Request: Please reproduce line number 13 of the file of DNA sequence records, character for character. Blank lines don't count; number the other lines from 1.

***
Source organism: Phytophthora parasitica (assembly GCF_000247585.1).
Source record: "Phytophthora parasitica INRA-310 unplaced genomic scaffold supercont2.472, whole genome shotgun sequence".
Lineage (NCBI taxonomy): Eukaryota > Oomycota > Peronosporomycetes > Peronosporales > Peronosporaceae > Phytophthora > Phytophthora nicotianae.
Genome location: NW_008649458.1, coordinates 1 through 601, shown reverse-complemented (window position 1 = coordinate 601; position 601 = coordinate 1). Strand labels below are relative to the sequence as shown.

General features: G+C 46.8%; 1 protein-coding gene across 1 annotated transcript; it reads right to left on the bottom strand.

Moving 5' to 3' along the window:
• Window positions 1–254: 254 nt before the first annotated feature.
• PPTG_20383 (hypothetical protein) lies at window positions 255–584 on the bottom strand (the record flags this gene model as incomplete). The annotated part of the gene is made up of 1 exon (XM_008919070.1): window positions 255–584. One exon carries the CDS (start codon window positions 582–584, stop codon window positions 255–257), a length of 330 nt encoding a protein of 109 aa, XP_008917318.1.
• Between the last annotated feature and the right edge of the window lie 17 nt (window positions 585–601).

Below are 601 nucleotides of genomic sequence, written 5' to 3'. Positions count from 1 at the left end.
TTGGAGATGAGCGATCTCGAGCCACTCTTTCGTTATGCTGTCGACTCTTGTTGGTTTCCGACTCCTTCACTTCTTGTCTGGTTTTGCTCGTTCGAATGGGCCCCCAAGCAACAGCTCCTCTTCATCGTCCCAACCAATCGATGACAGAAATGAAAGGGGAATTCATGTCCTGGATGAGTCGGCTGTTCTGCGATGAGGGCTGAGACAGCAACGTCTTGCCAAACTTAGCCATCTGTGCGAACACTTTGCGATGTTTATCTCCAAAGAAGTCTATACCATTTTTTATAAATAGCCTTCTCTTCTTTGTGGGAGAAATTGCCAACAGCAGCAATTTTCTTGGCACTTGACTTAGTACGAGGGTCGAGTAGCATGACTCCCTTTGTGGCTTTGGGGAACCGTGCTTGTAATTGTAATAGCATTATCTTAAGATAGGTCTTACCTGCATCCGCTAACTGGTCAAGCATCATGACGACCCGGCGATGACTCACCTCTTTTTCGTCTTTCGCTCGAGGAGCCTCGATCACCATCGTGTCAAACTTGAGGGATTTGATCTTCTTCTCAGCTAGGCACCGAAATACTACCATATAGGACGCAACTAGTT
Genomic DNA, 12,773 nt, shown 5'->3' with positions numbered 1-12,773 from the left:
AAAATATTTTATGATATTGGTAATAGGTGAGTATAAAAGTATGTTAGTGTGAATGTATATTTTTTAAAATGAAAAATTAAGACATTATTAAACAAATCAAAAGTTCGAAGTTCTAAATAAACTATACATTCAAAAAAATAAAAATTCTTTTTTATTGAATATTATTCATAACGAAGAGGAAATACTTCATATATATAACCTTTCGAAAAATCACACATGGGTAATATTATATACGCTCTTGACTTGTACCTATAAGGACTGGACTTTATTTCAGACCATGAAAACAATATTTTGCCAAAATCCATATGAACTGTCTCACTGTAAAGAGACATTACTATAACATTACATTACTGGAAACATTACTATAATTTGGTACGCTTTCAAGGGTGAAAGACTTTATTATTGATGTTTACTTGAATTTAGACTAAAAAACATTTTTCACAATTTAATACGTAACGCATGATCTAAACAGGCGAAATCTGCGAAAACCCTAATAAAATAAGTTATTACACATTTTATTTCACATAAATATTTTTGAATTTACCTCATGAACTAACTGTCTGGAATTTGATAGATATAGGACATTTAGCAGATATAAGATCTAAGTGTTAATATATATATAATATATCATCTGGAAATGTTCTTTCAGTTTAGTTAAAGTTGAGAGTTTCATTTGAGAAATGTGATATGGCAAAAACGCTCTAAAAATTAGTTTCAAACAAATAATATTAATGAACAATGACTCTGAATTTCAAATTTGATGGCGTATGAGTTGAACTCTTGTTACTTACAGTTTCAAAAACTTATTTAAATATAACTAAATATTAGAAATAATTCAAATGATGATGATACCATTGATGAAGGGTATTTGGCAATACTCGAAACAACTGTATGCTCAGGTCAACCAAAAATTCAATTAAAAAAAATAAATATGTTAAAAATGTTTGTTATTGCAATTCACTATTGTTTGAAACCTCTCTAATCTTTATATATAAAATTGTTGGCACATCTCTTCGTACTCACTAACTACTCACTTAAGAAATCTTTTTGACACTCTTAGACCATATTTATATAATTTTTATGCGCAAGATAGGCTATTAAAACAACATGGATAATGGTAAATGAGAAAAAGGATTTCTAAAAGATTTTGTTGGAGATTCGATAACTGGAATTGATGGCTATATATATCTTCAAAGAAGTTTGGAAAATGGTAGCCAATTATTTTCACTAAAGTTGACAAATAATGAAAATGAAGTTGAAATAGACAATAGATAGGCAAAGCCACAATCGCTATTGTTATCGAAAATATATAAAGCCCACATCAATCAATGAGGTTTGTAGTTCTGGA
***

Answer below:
AAAATATTTTATGATATTGGTAATAGGTGAGTATAAAAGTATGTTAGTGTGAATGTATATTTTTTAAAATGAAAAATTAAGACATTATTAAACAAATCAAAAGTTCGAAGTTCTAAATAAACTATACATTCAAAAAAATAAAAATTCTTTTTTATTGAATATTATTCATAACGAAGAGGAAATACTTCATATATATAACCTTTCGAAAAATCACACATGGGTAATATTATATACGCTCTTGACTTGTACCTATAAGGACTGGACTTTATTTCAGACCATGAAAACAATATTTTGCCAAAATCCATATGAACTGTCTCACTGTAAAGAGACATTACTATAACATTACATTACTGGAAACATTACTATAATTTGGTACGCTTTCAAGGGTGAAAGACTTTATTATTGATGTTTACTTGAATTTAGACTAAAAAACATTTTTCACAATTTAATACGTAACGCATGATCTAAACAGGCGAAATCTGCGAAAACCCTAATAAAATAAGTTATTACACATTTTATTTCACATAAATATTTTTGAATTTACCTCATGAACTAACTGTCTGGAATTTGATAGATATAGGACATTTAGCAGATATAAGATCTAAGTGTTAATATATATATAATATATCATCTGGAAATGTTCTTTCAGTTTAGTTAAAGTTGAGAGTTTCATTTGAGAAATGTGATATGGCAAAAACGCTCTAAAAATTAGTTTCAAACAAATAATATTAATGAACAATGACTCTGAATTTCAAATTTGATGGCGTATGAGTTGAACTCTTGTTACTTACAGTTTCAAAAACTTATTTAAATATAACTAAATATTAGAAATAATTCAAATGATGATGATACCATTGATGAAGGGTATTTGGCAATACTCGAAACAACTGTATGCTCAGGTCAACCAAAAATTCAATTAAAAAAAATAAATATGTTAAAAATGTTTGTTATTGCAATTCACTATTGTTTGAAACCTCTCTAATCTTTATATATAAAATTGTTGGCACATCTCTTCGTACTCACTAACTACTCACTTAAGAAATCTTTTTGACACTCTTAGACCATATTTATATAATTTTTATGCGCAAGATAGGCTATTAAAACAACATGGATAATGGTAAATGAGAAAAAGGATTTCTAAAAGATTTTGTTGGAGATTCGATAACTGGAATTGATGGCTATATATATCTTCAAAGAAGTTTGGAAAATGGTAGCCAATTATTTTCACTAAAGTTGACAAATAATGAAAATGAAGTTGAAATAGACAATAGATAGGCAAAGCCACAATCGCTATTGTTATCGAAAATATATAAAGCCCACATCAATCAATGAGGTTTGTAGTTCTGGA